"There is no panacea for weight control," agrees registered dietitian and ADA spokesperson Cathy Nonas. "It's all about the calories you put into your body versus the calories you burn. … Accompany this with daily physical activity to help your body burn those calories, so you can maintain a healthier weight."
Nonas suggests budgeting yourself: "If you overspent in the calorie department one day, try to make up for it in the exercise department the next. Over time, if you save up calories, you are able to have that once-in-a-while splurge and not feel like you've blown your calorie budget."
Rethink that current specialty diet you're on and stop yo-yo dieting, the latter of which can harm your immune system, urge nutrition experts and researchers. "It is disappointing to learn that among low-/no-carb dieters surveyed, more than half mistakenly believe that carbohydrates play a more significant role in weight loss than calories, when in fact all weight loss is based on consuming fewer calories than you use," says Barbara Moore, Ph.D., president and CEO of the nonprofit Shape Up America.
"To reduce your calorie intake, learn about portion size and eat a variety of vegetables and fruit as well as whole-grain foods," her organization advises. "These foods contain more nutrients and fiber, and fewer calories per bite."
The feds agree. "[T]here is no substitute for the simple formula that 'calories in must equal calories out' in order to control weight," emphasized Food and Drug Administration (FDA) Deputy Commissioner Lester Crawford, D.V.M., Ph.D, in response to his agency's 2004 report by the Obesity Working Group and the launching of the national Calories Count campaign.
This tactic is sensible whether you are obese or not, but that still begs the question of what and how much to eat. The government is on top of that, too. The latest buzz focuses on its Nutrition and Your Health: Dietary Guidelines for Americans, released in January 2005. Mandated by Congress, the U.S. Department of Health and Human Services and U.S. Department of Agriculture (USDA) jointly revise these guidelines every five years, relying on information gathered by a Dietary Guidelines Advisory Committee.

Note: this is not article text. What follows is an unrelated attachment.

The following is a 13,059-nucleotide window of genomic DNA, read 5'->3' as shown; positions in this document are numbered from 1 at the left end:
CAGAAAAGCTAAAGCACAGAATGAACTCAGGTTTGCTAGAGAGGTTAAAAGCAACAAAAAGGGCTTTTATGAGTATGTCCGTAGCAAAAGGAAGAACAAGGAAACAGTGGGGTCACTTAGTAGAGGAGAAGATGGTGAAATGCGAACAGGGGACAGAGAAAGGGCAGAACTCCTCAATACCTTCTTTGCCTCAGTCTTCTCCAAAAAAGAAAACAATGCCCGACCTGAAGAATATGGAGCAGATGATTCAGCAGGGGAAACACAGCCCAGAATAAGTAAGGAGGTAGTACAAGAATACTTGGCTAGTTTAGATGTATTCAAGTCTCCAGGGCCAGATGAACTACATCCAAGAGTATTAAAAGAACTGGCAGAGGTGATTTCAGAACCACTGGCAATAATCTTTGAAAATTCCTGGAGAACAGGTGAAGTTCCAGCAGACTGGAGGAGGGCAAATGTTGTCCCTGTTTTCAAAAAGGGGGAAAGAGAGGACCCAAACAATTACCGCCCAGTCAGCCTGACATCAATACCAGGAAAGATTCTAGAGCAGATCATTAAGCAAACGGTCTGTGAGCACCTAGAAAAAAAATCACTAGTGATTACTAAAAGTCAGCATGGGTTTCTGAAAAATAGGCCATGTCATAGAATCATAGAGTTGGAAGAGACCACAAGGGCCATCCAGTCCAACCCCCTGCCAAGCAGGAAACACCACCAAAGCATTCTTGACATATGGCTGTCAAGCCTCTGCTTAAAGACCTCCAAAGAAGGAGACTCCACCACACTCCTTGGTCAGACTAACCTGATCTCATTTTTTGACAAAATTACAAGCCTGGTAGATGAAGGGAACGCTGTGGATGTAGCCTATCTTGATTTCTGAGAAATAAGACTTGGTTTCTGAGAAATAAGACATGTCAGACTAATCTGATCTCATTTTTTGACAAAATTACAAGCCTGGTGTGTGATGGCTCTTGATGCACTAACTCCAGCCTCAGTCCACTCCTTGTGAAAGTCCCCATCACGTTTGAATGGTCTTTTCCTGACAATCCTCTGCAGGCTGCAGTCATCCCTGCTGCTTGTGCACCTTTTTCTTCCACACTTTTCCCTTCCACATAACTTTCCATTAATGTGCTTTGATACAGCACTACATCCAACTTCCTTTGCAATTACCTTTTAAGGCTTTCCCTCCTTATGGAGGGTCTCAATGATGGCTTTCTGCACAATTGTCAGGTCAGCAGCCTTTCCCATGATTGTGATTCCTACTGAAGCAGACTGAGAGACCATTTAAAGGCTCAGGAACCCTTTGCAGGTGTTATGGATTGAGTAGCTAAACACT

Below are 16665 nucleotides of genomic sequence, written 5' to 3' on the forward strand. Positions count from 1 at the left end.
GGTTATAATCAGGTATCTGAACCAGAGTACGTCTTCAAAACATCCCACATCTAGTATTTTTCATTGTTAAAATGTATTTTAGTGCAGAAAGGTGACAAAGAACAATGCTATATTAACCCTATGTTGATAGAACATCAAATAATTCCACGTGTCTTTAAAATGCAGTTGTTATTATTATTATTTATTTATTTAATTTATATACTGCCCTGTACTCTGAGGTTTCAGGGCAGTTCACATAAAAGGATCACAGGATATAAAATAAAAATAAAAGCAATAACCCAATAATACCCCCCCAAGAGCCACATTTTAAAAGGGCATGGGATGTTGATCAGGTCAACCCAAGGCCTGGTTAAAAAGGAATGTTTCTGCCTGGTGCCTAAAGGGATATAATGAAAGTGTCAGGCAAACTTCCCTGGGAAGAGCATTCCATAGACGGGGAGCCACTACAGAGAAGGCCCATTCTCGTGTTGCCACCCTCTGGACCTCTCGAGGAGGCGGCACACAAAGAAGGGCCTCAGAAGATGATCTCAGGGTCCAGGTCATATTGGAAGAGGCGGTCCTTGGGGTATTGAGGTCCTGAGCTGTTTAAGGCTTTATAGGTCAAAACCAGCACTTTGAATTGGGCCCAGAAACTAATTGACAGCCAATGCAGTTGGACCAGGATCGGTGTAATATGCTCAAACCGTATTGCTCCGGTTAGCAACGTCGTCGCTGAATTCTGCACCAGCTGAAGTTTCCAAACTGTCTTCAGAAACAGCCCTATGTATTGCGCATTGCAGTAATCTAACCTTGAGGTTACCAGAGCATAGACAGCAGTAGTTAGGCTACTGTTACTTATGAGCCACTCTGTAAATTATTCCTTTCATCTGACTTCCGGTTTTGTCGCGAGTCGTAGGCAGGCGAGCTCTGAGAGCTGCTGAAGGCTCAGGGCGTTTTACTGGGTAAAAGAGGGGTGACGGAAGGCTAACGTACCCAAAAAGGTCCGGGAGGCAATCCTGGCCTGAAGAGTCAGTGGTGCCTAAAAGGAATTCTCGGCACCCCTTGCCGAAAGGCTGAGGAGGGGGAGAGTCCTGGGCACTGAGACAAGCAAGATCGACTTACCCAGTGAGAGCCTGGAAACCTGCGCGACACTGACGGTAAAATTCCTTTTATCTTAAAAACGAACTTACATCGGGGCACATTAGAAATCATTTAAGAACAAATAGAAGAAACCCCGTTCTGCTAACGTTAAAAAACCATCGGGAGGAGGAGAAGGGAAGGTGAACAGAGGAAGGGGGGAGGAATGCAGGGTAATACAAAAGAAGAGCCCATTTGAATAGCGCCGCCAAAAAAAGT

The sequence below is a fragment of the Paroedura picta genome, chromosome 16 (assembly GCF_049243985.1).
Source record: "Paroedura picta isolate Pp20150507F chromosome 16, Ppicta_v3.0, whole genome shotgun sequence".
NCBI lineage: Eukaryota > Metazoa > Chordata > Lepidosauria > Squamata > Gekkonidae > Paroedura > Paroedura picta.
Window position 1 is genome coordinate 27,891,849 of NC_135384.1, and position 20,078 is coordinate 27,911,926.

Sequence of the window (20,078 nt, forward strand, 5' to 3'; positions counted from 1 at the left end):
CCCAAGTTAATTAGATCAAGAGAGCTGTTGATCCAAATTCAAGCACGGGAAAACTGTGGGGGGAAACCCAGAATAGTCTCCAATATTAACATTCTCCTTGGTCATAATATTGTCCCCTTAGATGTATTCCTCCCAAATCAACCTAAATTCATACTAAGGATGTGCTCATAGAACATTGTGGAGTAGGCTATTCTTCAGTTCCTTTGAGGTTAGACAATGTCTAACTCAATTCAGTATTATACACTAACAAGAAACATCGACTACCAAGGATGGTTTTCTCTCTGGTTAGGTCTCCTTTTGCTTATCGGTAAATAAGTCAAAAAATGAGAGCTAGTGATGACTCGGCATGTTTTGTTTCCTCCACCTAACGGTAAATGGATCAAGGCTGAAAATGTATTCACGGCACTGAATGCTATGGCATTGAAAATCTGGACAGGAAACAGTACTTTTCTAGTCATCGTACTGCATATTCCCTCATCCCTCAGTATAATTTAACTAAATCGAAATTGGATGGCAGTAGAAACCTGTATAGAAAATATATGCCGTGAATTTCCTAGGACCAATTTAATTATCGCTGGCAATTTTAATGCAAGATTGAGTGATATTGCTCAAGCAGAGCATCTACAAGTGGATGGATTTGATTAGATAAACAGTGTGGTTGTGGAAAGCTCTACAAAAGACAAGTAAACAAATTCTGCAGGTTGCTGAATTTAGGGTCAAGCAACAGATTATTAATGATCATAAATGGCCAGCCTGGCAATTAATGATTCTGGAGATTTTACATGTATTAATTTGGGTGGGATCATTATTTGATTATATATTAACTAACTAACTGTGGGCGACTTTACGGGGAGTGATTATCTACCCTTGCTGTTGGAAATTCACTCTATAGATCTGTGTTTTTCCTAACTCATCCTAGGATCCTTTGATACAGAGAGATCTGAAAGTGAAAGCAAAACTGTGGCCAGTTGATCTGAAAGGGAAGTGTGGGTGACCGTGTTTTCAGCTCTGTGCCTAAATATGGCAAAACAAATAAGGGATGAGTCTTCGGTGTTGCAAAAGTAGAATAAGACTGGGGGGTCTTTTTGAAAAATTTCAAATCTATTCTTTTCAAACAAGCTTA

Those guidelines form the basis for a new, not-yet-released "food guidance system" that will replace the Food Guide Pyramid. And it is this much-debated system that identifies the major food groups and recommends a general nutritional plan aimed at optimum health. What's noteworthy about the new guidelines, which contain 41 recommendations, is that they more strongly emphasize reduced calorie consumption and increased physical activity than previous versions.
"The choices we make every day of what to eat and how much to exercise will really determine how long we live, how much energy we have, and how healthy we really are," said Tommy Thompson, then-secretary of the U.S. Department of Health and Human Services when releasing the guidelines.
These guidelines seem to have been well received by food industry leaders and the nutrition science community. "Consumers are urged to pay close attention to these guidelines and to use a healthy serving of skepticism when considering the 'nutrition study' of the week," says Randall Huffman, PhD, vice president of scientific affairs at the American Meat Institute Foundation. "If we adhered to even a portion of the advice that comes from every 'bad food' headline, we'd be cleaning out our pantries on a weekly basis. Americans should continue to shun the good-food-versus-bad-food advice frequently espoused by special interest groups and focus on adhering to the advice contained in these dietary guidelines."
Grains, for instance, emerge vindicated — even spotlighted — in the new guidelines, thanks to their B-vitamins, fiber, folate, zinc, protein, iron, and magnesium. The 2005 guidelines urge consumers to "make half your grains whole" and eat at least 3 ounces of whole-grain cereals, breads, crackers, rice or pasta every day (one ounce = one slice of bread).
Other advice includes focusing on fruits (at least two cups a day), varying your veggies (with special emphasis on orange and dark-green vegetables, as well as beans and peas), eating calcium-rich foods (three cups of low-fat or fat-free milk or its equivalent daily), and choosing lean meats and poultry.
"Eating right and being physically active aren't just a 'diet' or a 'program' — they are keys to a healthy lifestyle," concludes the government's "Finding Your Way to a Healthier You" brochure about the new guidelines. "…The sooner you start, the better for you, your family, and your future."